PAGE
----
Kentucky Sen. Rand Paul has released a statement in response to yesterday’s bombshell of a story in The Guardian which revealed the U.S. National Security Agency has been secretly obtaining millions of phone records from Verizon under the guise of combating terrorism. Paul’s statement:
The National Security Agency’s seizure and surveillance of virtually all of Verizon’s phone customers is an astounding assault on the Constitution. After revelations that the Internal Revenue Service targeted political dissidents and the Department of Justice seized reporters’ phone records, it would appear that this Administration has now sunk to a new low.
When Sen. Mike Lee and I offered an amendment that would attach Fourth Amendment protections to the Foreign Intelligence Surveillance Act last year, it was defeated, and FISA was passed by an overwhelming majority of the Senate. At the time, Senate Majority Leader Harry Reid remarked that FISA was “necessary to protect us from the evil in this world.”
The Bill of Rights was designed to protect us from evil, too, particularly that which always correlates with concentrated government power, and particularly Executive power. If the President and Congress would obey the Fourth Amendment we all swore to uphold, this new shocking revelation that the government is now spying on citizens’ phone data en masse would never have happened.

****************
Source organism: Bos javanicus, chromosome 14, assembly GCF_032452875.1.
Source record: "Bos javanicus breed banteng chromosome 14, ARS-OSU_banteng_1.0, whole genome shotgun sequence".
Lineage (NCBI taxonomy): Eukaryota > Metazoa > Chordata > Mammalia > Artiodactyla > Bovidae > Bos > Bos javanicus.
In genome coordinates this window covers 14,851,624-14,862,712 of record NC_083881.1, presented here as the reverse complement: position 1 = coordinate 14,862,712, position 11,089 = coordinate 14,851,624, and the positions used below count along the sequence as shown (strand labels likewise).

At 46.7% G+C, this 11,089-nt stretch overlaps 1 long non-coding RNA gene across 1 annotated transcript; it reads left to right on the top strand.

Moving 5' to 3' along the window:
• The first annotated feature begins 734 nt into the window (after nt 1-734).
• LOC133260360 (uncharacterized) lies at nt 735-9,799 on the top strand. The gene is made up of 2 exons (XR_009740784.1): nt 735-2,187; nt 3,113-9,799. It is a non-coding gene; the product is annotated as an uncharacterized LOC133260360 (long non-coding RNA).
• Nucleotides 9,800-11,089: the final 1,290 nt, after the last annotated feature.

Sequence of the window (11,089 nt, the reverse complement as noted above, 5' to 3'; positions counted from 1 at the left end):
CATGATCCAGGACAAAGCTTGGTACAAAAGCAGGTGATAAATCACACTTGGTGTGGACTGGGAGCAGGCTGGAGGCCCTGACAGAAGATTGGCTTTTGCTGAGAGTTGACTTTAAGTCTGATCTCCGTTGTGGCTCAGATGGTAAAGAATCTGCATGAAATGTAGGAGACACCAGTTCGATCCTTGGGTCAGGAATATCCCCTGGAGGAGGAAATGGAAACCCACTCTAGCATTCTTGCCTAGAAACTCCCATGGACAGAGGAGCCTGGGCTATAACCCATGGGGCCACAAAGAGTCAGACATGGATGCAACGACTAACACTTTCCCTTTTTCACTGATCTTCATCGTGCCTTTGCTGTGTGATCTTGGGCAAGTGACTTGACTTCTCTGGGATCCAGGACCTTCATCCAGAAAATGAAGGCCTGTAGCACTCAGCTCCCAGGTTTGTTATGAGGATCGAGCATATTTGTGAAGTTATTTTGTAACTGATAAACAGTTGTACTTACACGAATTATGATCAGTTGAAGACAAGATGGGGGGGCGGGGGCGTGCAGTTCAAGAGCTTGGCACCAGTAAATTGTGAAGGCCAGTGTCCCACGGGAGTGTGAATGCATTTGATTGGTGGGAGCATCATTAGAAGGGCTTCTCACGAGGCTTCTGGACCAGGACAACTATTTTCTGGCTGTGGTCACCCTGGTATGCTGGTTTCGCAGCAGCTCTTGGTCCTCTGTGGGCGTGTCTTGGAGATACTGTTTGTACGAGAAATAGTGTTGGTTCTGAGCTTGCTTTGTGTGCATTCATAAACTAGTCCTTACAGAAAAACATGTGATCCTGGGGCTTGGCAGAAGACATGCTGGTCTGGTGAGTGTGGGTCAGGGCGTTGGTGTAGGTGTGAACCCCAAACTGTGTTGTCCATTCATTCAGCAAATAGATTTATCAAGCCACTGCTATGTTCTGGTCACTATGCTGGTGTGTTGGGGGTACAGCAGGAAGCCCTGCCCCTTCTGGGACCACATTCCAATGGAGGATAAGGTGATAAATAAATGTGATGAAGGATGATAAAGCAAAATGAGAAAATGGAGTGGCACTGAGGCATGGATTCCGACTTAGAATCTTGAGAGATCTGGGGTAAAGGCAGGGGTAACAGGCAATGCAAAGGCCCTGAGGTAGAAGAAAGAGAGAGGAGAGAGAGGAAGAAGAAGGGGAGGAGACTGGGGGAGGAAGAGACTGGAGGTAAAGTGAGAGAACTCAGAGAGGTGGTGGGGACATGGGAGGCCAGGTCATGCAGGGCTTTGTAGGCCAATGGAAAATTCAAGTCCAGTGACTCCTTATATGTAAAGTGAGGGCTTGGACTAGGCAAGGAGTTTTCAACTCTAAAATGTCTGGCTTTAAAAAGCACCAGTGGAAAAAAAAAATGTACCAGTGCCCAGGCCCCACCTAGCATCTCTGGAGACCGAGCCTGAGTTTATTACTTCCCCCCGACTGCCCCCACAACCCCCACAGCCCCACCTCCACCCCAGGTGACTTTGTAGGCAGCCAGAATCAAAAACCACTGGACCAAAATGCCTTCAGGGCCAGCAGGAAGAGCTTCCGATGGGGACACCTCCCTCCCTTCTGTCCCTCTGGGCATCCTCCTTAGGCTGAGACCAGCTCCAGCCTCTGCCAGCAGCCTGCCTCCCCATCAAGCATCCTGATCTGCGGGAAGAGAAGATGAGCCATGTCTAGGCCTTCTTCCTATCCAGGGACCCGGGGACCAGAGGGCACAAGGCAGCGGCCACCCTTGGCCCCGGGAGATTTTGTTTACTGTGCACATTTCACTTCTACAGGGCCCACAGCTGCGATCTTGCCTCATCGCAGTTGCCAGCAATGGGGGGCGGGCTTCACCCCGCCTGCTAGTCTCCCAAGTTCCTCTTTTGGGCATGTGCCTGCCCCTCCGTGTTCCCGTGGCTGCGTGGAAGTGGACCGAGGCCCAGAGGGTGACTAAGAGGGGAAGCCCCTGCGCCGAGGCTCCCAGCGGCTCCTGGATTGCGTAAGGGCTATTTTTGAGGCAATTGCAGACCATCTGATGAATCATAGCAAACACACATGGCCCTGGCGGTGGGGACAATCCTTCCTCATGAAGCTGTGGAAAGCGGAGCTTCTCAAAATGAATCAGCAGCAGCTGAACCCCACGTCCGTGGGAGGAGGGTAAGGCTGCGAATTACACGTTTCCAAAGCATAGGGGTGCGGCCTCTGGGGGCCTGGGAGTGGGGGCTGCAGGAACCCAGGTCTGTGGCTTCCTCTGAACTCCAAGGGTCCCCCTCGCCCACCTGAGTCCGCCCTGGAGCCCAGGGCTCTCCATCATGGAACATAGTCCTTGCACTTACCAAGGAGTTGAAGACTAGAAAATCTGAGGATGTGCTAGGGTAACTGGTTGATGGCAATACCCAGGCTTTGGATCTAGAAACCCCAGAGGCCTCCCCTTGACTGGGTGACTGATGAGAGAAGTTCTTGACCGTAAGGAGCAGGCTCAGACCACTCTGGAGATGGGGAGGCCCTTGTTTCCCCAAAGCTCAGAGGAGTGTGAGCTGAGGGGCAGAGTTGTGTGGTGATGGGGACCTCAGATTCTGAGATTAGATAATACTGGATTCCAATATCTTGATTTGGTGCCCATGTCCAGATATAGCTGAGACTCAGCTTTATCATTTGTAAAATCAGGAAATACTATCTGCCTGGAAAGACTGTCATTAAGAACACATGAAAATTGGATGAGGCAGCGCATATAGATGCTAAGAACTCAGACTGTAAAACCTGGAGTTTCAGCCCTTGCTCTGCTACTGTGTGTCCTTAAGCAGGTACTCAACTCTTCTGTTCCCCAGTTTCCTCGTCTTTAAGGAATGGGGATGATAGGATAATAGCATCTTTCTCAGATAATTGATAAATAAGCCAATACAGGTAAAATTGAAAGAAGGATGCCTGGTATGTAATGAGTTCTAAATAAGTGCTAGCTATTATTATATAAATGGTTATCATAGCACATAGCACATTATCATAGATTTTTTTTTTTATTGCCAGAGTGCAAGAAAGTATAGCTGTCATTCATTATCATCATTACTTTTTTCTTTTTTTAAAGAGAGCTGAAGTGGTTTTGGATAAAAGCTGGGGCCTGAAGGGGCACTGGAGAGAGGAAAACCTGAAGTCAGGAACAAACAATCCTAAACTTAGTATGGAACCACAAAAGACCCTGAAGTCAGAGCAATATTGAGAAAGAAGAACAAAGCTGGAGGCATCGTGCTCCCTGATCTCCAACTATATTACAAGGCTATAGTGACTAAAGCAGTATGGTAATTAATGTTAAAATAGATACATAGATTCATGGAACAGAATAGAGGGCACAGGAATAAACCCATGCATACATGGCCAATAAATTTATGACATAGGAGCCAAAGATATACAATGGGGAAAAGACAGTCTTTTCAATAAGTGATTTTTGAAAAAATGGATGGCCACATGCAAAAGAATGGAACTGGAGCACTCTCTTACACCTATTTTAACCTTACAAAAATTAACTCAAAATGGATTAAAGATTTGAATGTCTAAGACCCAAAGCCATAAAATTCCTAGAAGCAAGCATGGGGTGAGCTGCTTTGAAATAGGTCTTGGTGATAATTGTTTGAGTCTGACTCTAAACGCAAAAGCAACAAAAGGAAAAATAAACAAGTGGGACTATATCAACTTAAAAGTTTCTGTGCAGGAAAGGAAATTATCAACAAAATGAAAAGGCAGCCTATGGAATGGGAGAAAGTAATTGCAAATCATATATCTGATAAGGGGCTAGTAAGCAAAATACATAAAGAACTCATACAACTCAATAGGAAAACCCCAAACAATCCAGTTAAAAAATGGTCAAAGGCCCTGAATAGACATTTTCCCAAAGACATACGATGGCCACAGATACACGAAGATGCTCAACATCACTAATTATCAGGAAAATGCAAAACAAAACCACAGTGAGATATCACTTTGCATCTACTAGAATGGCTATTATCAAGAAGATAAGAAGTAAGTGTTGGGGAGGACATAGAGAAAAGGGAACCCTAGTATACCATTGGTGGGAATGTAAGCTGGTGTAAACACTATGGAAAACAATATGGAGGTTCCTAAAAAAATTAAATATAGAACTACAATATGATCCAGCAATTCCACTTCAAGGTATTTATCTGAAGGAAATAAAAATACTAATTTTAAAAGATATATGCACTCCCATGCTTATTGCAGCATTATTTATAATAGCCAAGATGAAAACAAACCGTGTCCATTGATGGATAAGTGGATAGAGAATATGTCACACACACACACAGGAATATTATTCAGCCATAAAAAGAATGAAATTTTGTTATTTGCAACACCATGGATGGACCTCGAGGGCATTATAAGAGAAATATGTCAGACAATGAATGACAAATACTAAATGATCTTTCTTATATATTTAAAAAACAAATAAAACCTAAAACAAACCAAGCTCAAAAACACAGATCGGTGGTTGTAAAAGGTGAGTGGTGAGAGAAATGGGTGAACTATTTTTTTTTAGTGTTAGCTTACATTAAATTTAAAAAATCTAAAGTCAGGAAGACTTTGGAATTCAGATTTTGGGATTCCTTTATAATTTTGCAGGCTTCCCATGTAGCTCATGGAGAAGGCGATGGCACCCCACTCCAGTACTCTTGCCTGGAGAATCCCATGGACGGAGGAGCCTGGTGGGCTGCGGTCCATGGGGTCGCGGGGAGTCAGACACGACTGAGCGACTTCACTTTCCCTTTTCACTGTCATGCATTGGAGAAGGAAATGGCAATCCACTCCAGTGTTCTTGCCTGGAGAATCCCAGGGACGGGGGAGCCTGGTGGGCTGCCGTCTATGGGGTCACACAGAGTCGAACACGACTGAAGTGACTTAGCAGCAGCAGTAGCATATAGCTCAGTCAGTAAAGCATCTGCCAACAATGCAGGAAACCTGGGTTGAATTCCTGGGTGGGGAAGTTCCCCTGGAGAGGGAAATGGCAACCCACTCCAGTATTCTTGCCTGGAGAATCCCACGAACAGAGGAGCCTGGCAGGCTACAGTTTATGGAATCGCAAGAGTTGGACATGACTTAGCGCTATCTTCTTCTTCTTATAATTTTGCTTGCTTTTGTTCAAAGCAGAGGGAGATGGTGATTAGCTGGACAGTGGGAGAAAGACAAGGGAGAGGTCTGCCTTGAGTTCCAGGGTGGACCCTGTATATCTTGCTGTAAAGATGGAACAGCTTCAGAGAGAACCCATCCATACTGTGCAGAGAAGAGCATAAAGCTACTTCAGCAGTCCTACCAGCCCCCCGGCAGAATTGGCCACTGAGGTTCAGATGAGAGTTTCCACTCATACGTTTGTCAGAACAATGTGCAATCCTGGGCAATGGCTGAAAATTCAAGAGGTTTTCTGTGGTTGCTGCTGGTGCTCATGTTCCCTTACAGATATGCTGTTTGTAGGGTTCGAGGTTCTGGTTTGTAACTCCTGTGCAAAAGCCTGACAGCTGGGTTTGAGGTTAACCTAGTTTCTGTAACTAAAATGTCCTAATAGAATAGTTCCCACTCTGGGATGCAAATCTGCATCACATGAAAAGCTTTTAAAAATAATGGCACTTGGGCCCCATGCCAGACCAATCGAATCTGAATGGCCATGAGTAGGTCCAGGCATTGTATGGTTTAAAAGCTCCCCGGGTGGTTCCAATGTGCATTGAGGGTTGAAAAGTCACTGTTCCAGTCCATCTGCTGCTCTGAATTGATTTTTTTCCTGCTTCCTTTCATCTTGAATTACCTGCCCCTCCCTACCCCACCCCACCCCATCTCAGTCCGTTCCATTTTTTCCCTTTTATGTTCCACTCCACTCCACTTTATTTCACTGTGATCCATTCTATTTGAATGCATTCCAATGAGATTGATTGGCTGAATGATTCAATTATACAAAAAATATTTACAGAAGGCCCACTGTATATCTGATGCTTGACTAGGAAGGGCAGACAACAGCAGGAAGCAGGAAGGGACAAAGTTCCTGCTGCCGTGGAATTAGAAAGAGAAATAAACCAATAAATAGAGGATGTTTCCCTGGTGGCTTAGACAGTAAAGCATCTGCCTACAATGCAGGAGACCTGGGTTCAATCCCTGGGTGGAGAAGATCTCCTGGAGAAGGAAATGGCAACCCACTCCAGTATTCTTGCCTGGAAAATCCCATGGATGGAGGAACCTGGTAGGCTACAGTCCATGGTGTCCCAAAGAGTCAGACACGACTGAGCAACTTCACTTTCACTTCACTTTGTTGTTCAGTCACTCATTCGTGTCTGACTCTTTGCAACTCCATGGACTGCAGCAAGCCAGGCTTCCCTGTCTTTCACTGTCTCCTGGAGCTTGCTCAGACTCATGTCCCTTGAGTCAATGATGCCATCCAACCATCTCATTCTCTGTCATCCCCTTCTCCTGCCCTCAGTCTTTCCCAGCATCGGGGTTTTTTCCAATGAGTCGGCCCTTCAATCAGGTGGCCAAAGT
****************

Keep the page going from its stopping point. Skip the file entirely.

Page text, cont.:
Love him or hate him — and there seems to be little middle ground when it comes to people’s opinions about Kentucky’s junior senator — Paul’s consistent stance as a staunch supporter of civil liberties stands in stark contrast to the remainder of Kentucky’s congressional delegation.
Maddeningly, Kentucky’s entire congressional delegation also voted in favor of the March 2006 Patriot Act reauthorization: McConnell, Bunning, Whitfield, Lewis, Northup, Rep. Geoff Davis (R-Hebron), Rogers and Rep. Ben Chandler (D-Versailles).
Of the eight Kentucky legislators who voted for the 2001 Patriot Act, three are still employed: McConnell, Whitfield and Rogers. Of the eight who voted in favor of the 2006 reauthorization, three are still employed: McConnell, Whitfield and Rogers.
Let’s be clear: the reason we haven’t faced another attack like Sept. 11 isn’t because we passed the Patriot Act, it’s because we stopped making airline cockpit doors out of Swiss cheese, started giving pilots guns and started putting air marshals on planes. Plus we blew up some stuff and shot Osama bin Laden in the face. Patriot Act? Please…
Verizon has also released a statement (or should we call it a non-statement?) regarding the NSA’s not-so-secret-anymore phone surveillance program, saying Executive Vice President and General Counsel Randy Milch allegedly sent the following alleged note to Verizon’s alleged employees (allegedly):
You may have seen stories in the news about a top secret order Verizon allegedly received to produce certain calling information to the U.S. government. We have no comment on the accuracy of The Guardian newspaper story or the documents referenced, but a few items in these stories are important. The alleged court order that The Guardian published on its website contains language that:
- compels Verizon to respond;
- forbids Verizon from revealing the order’s existence; and
- excludes from production the “content of any communication … or the name, address, or financial information of a subscriber or customer.”
Verizon continually takes steps to safeguard its customers’ privacy. Nevertheless, the law authorizes the federal courts to order a company to provide information in certain circumstances, and if Verizon were to receive such an order, we would be required to comply.
Yes, Verizon cares about its customers’ privacy — it’s just the U.S. government that doesn’t.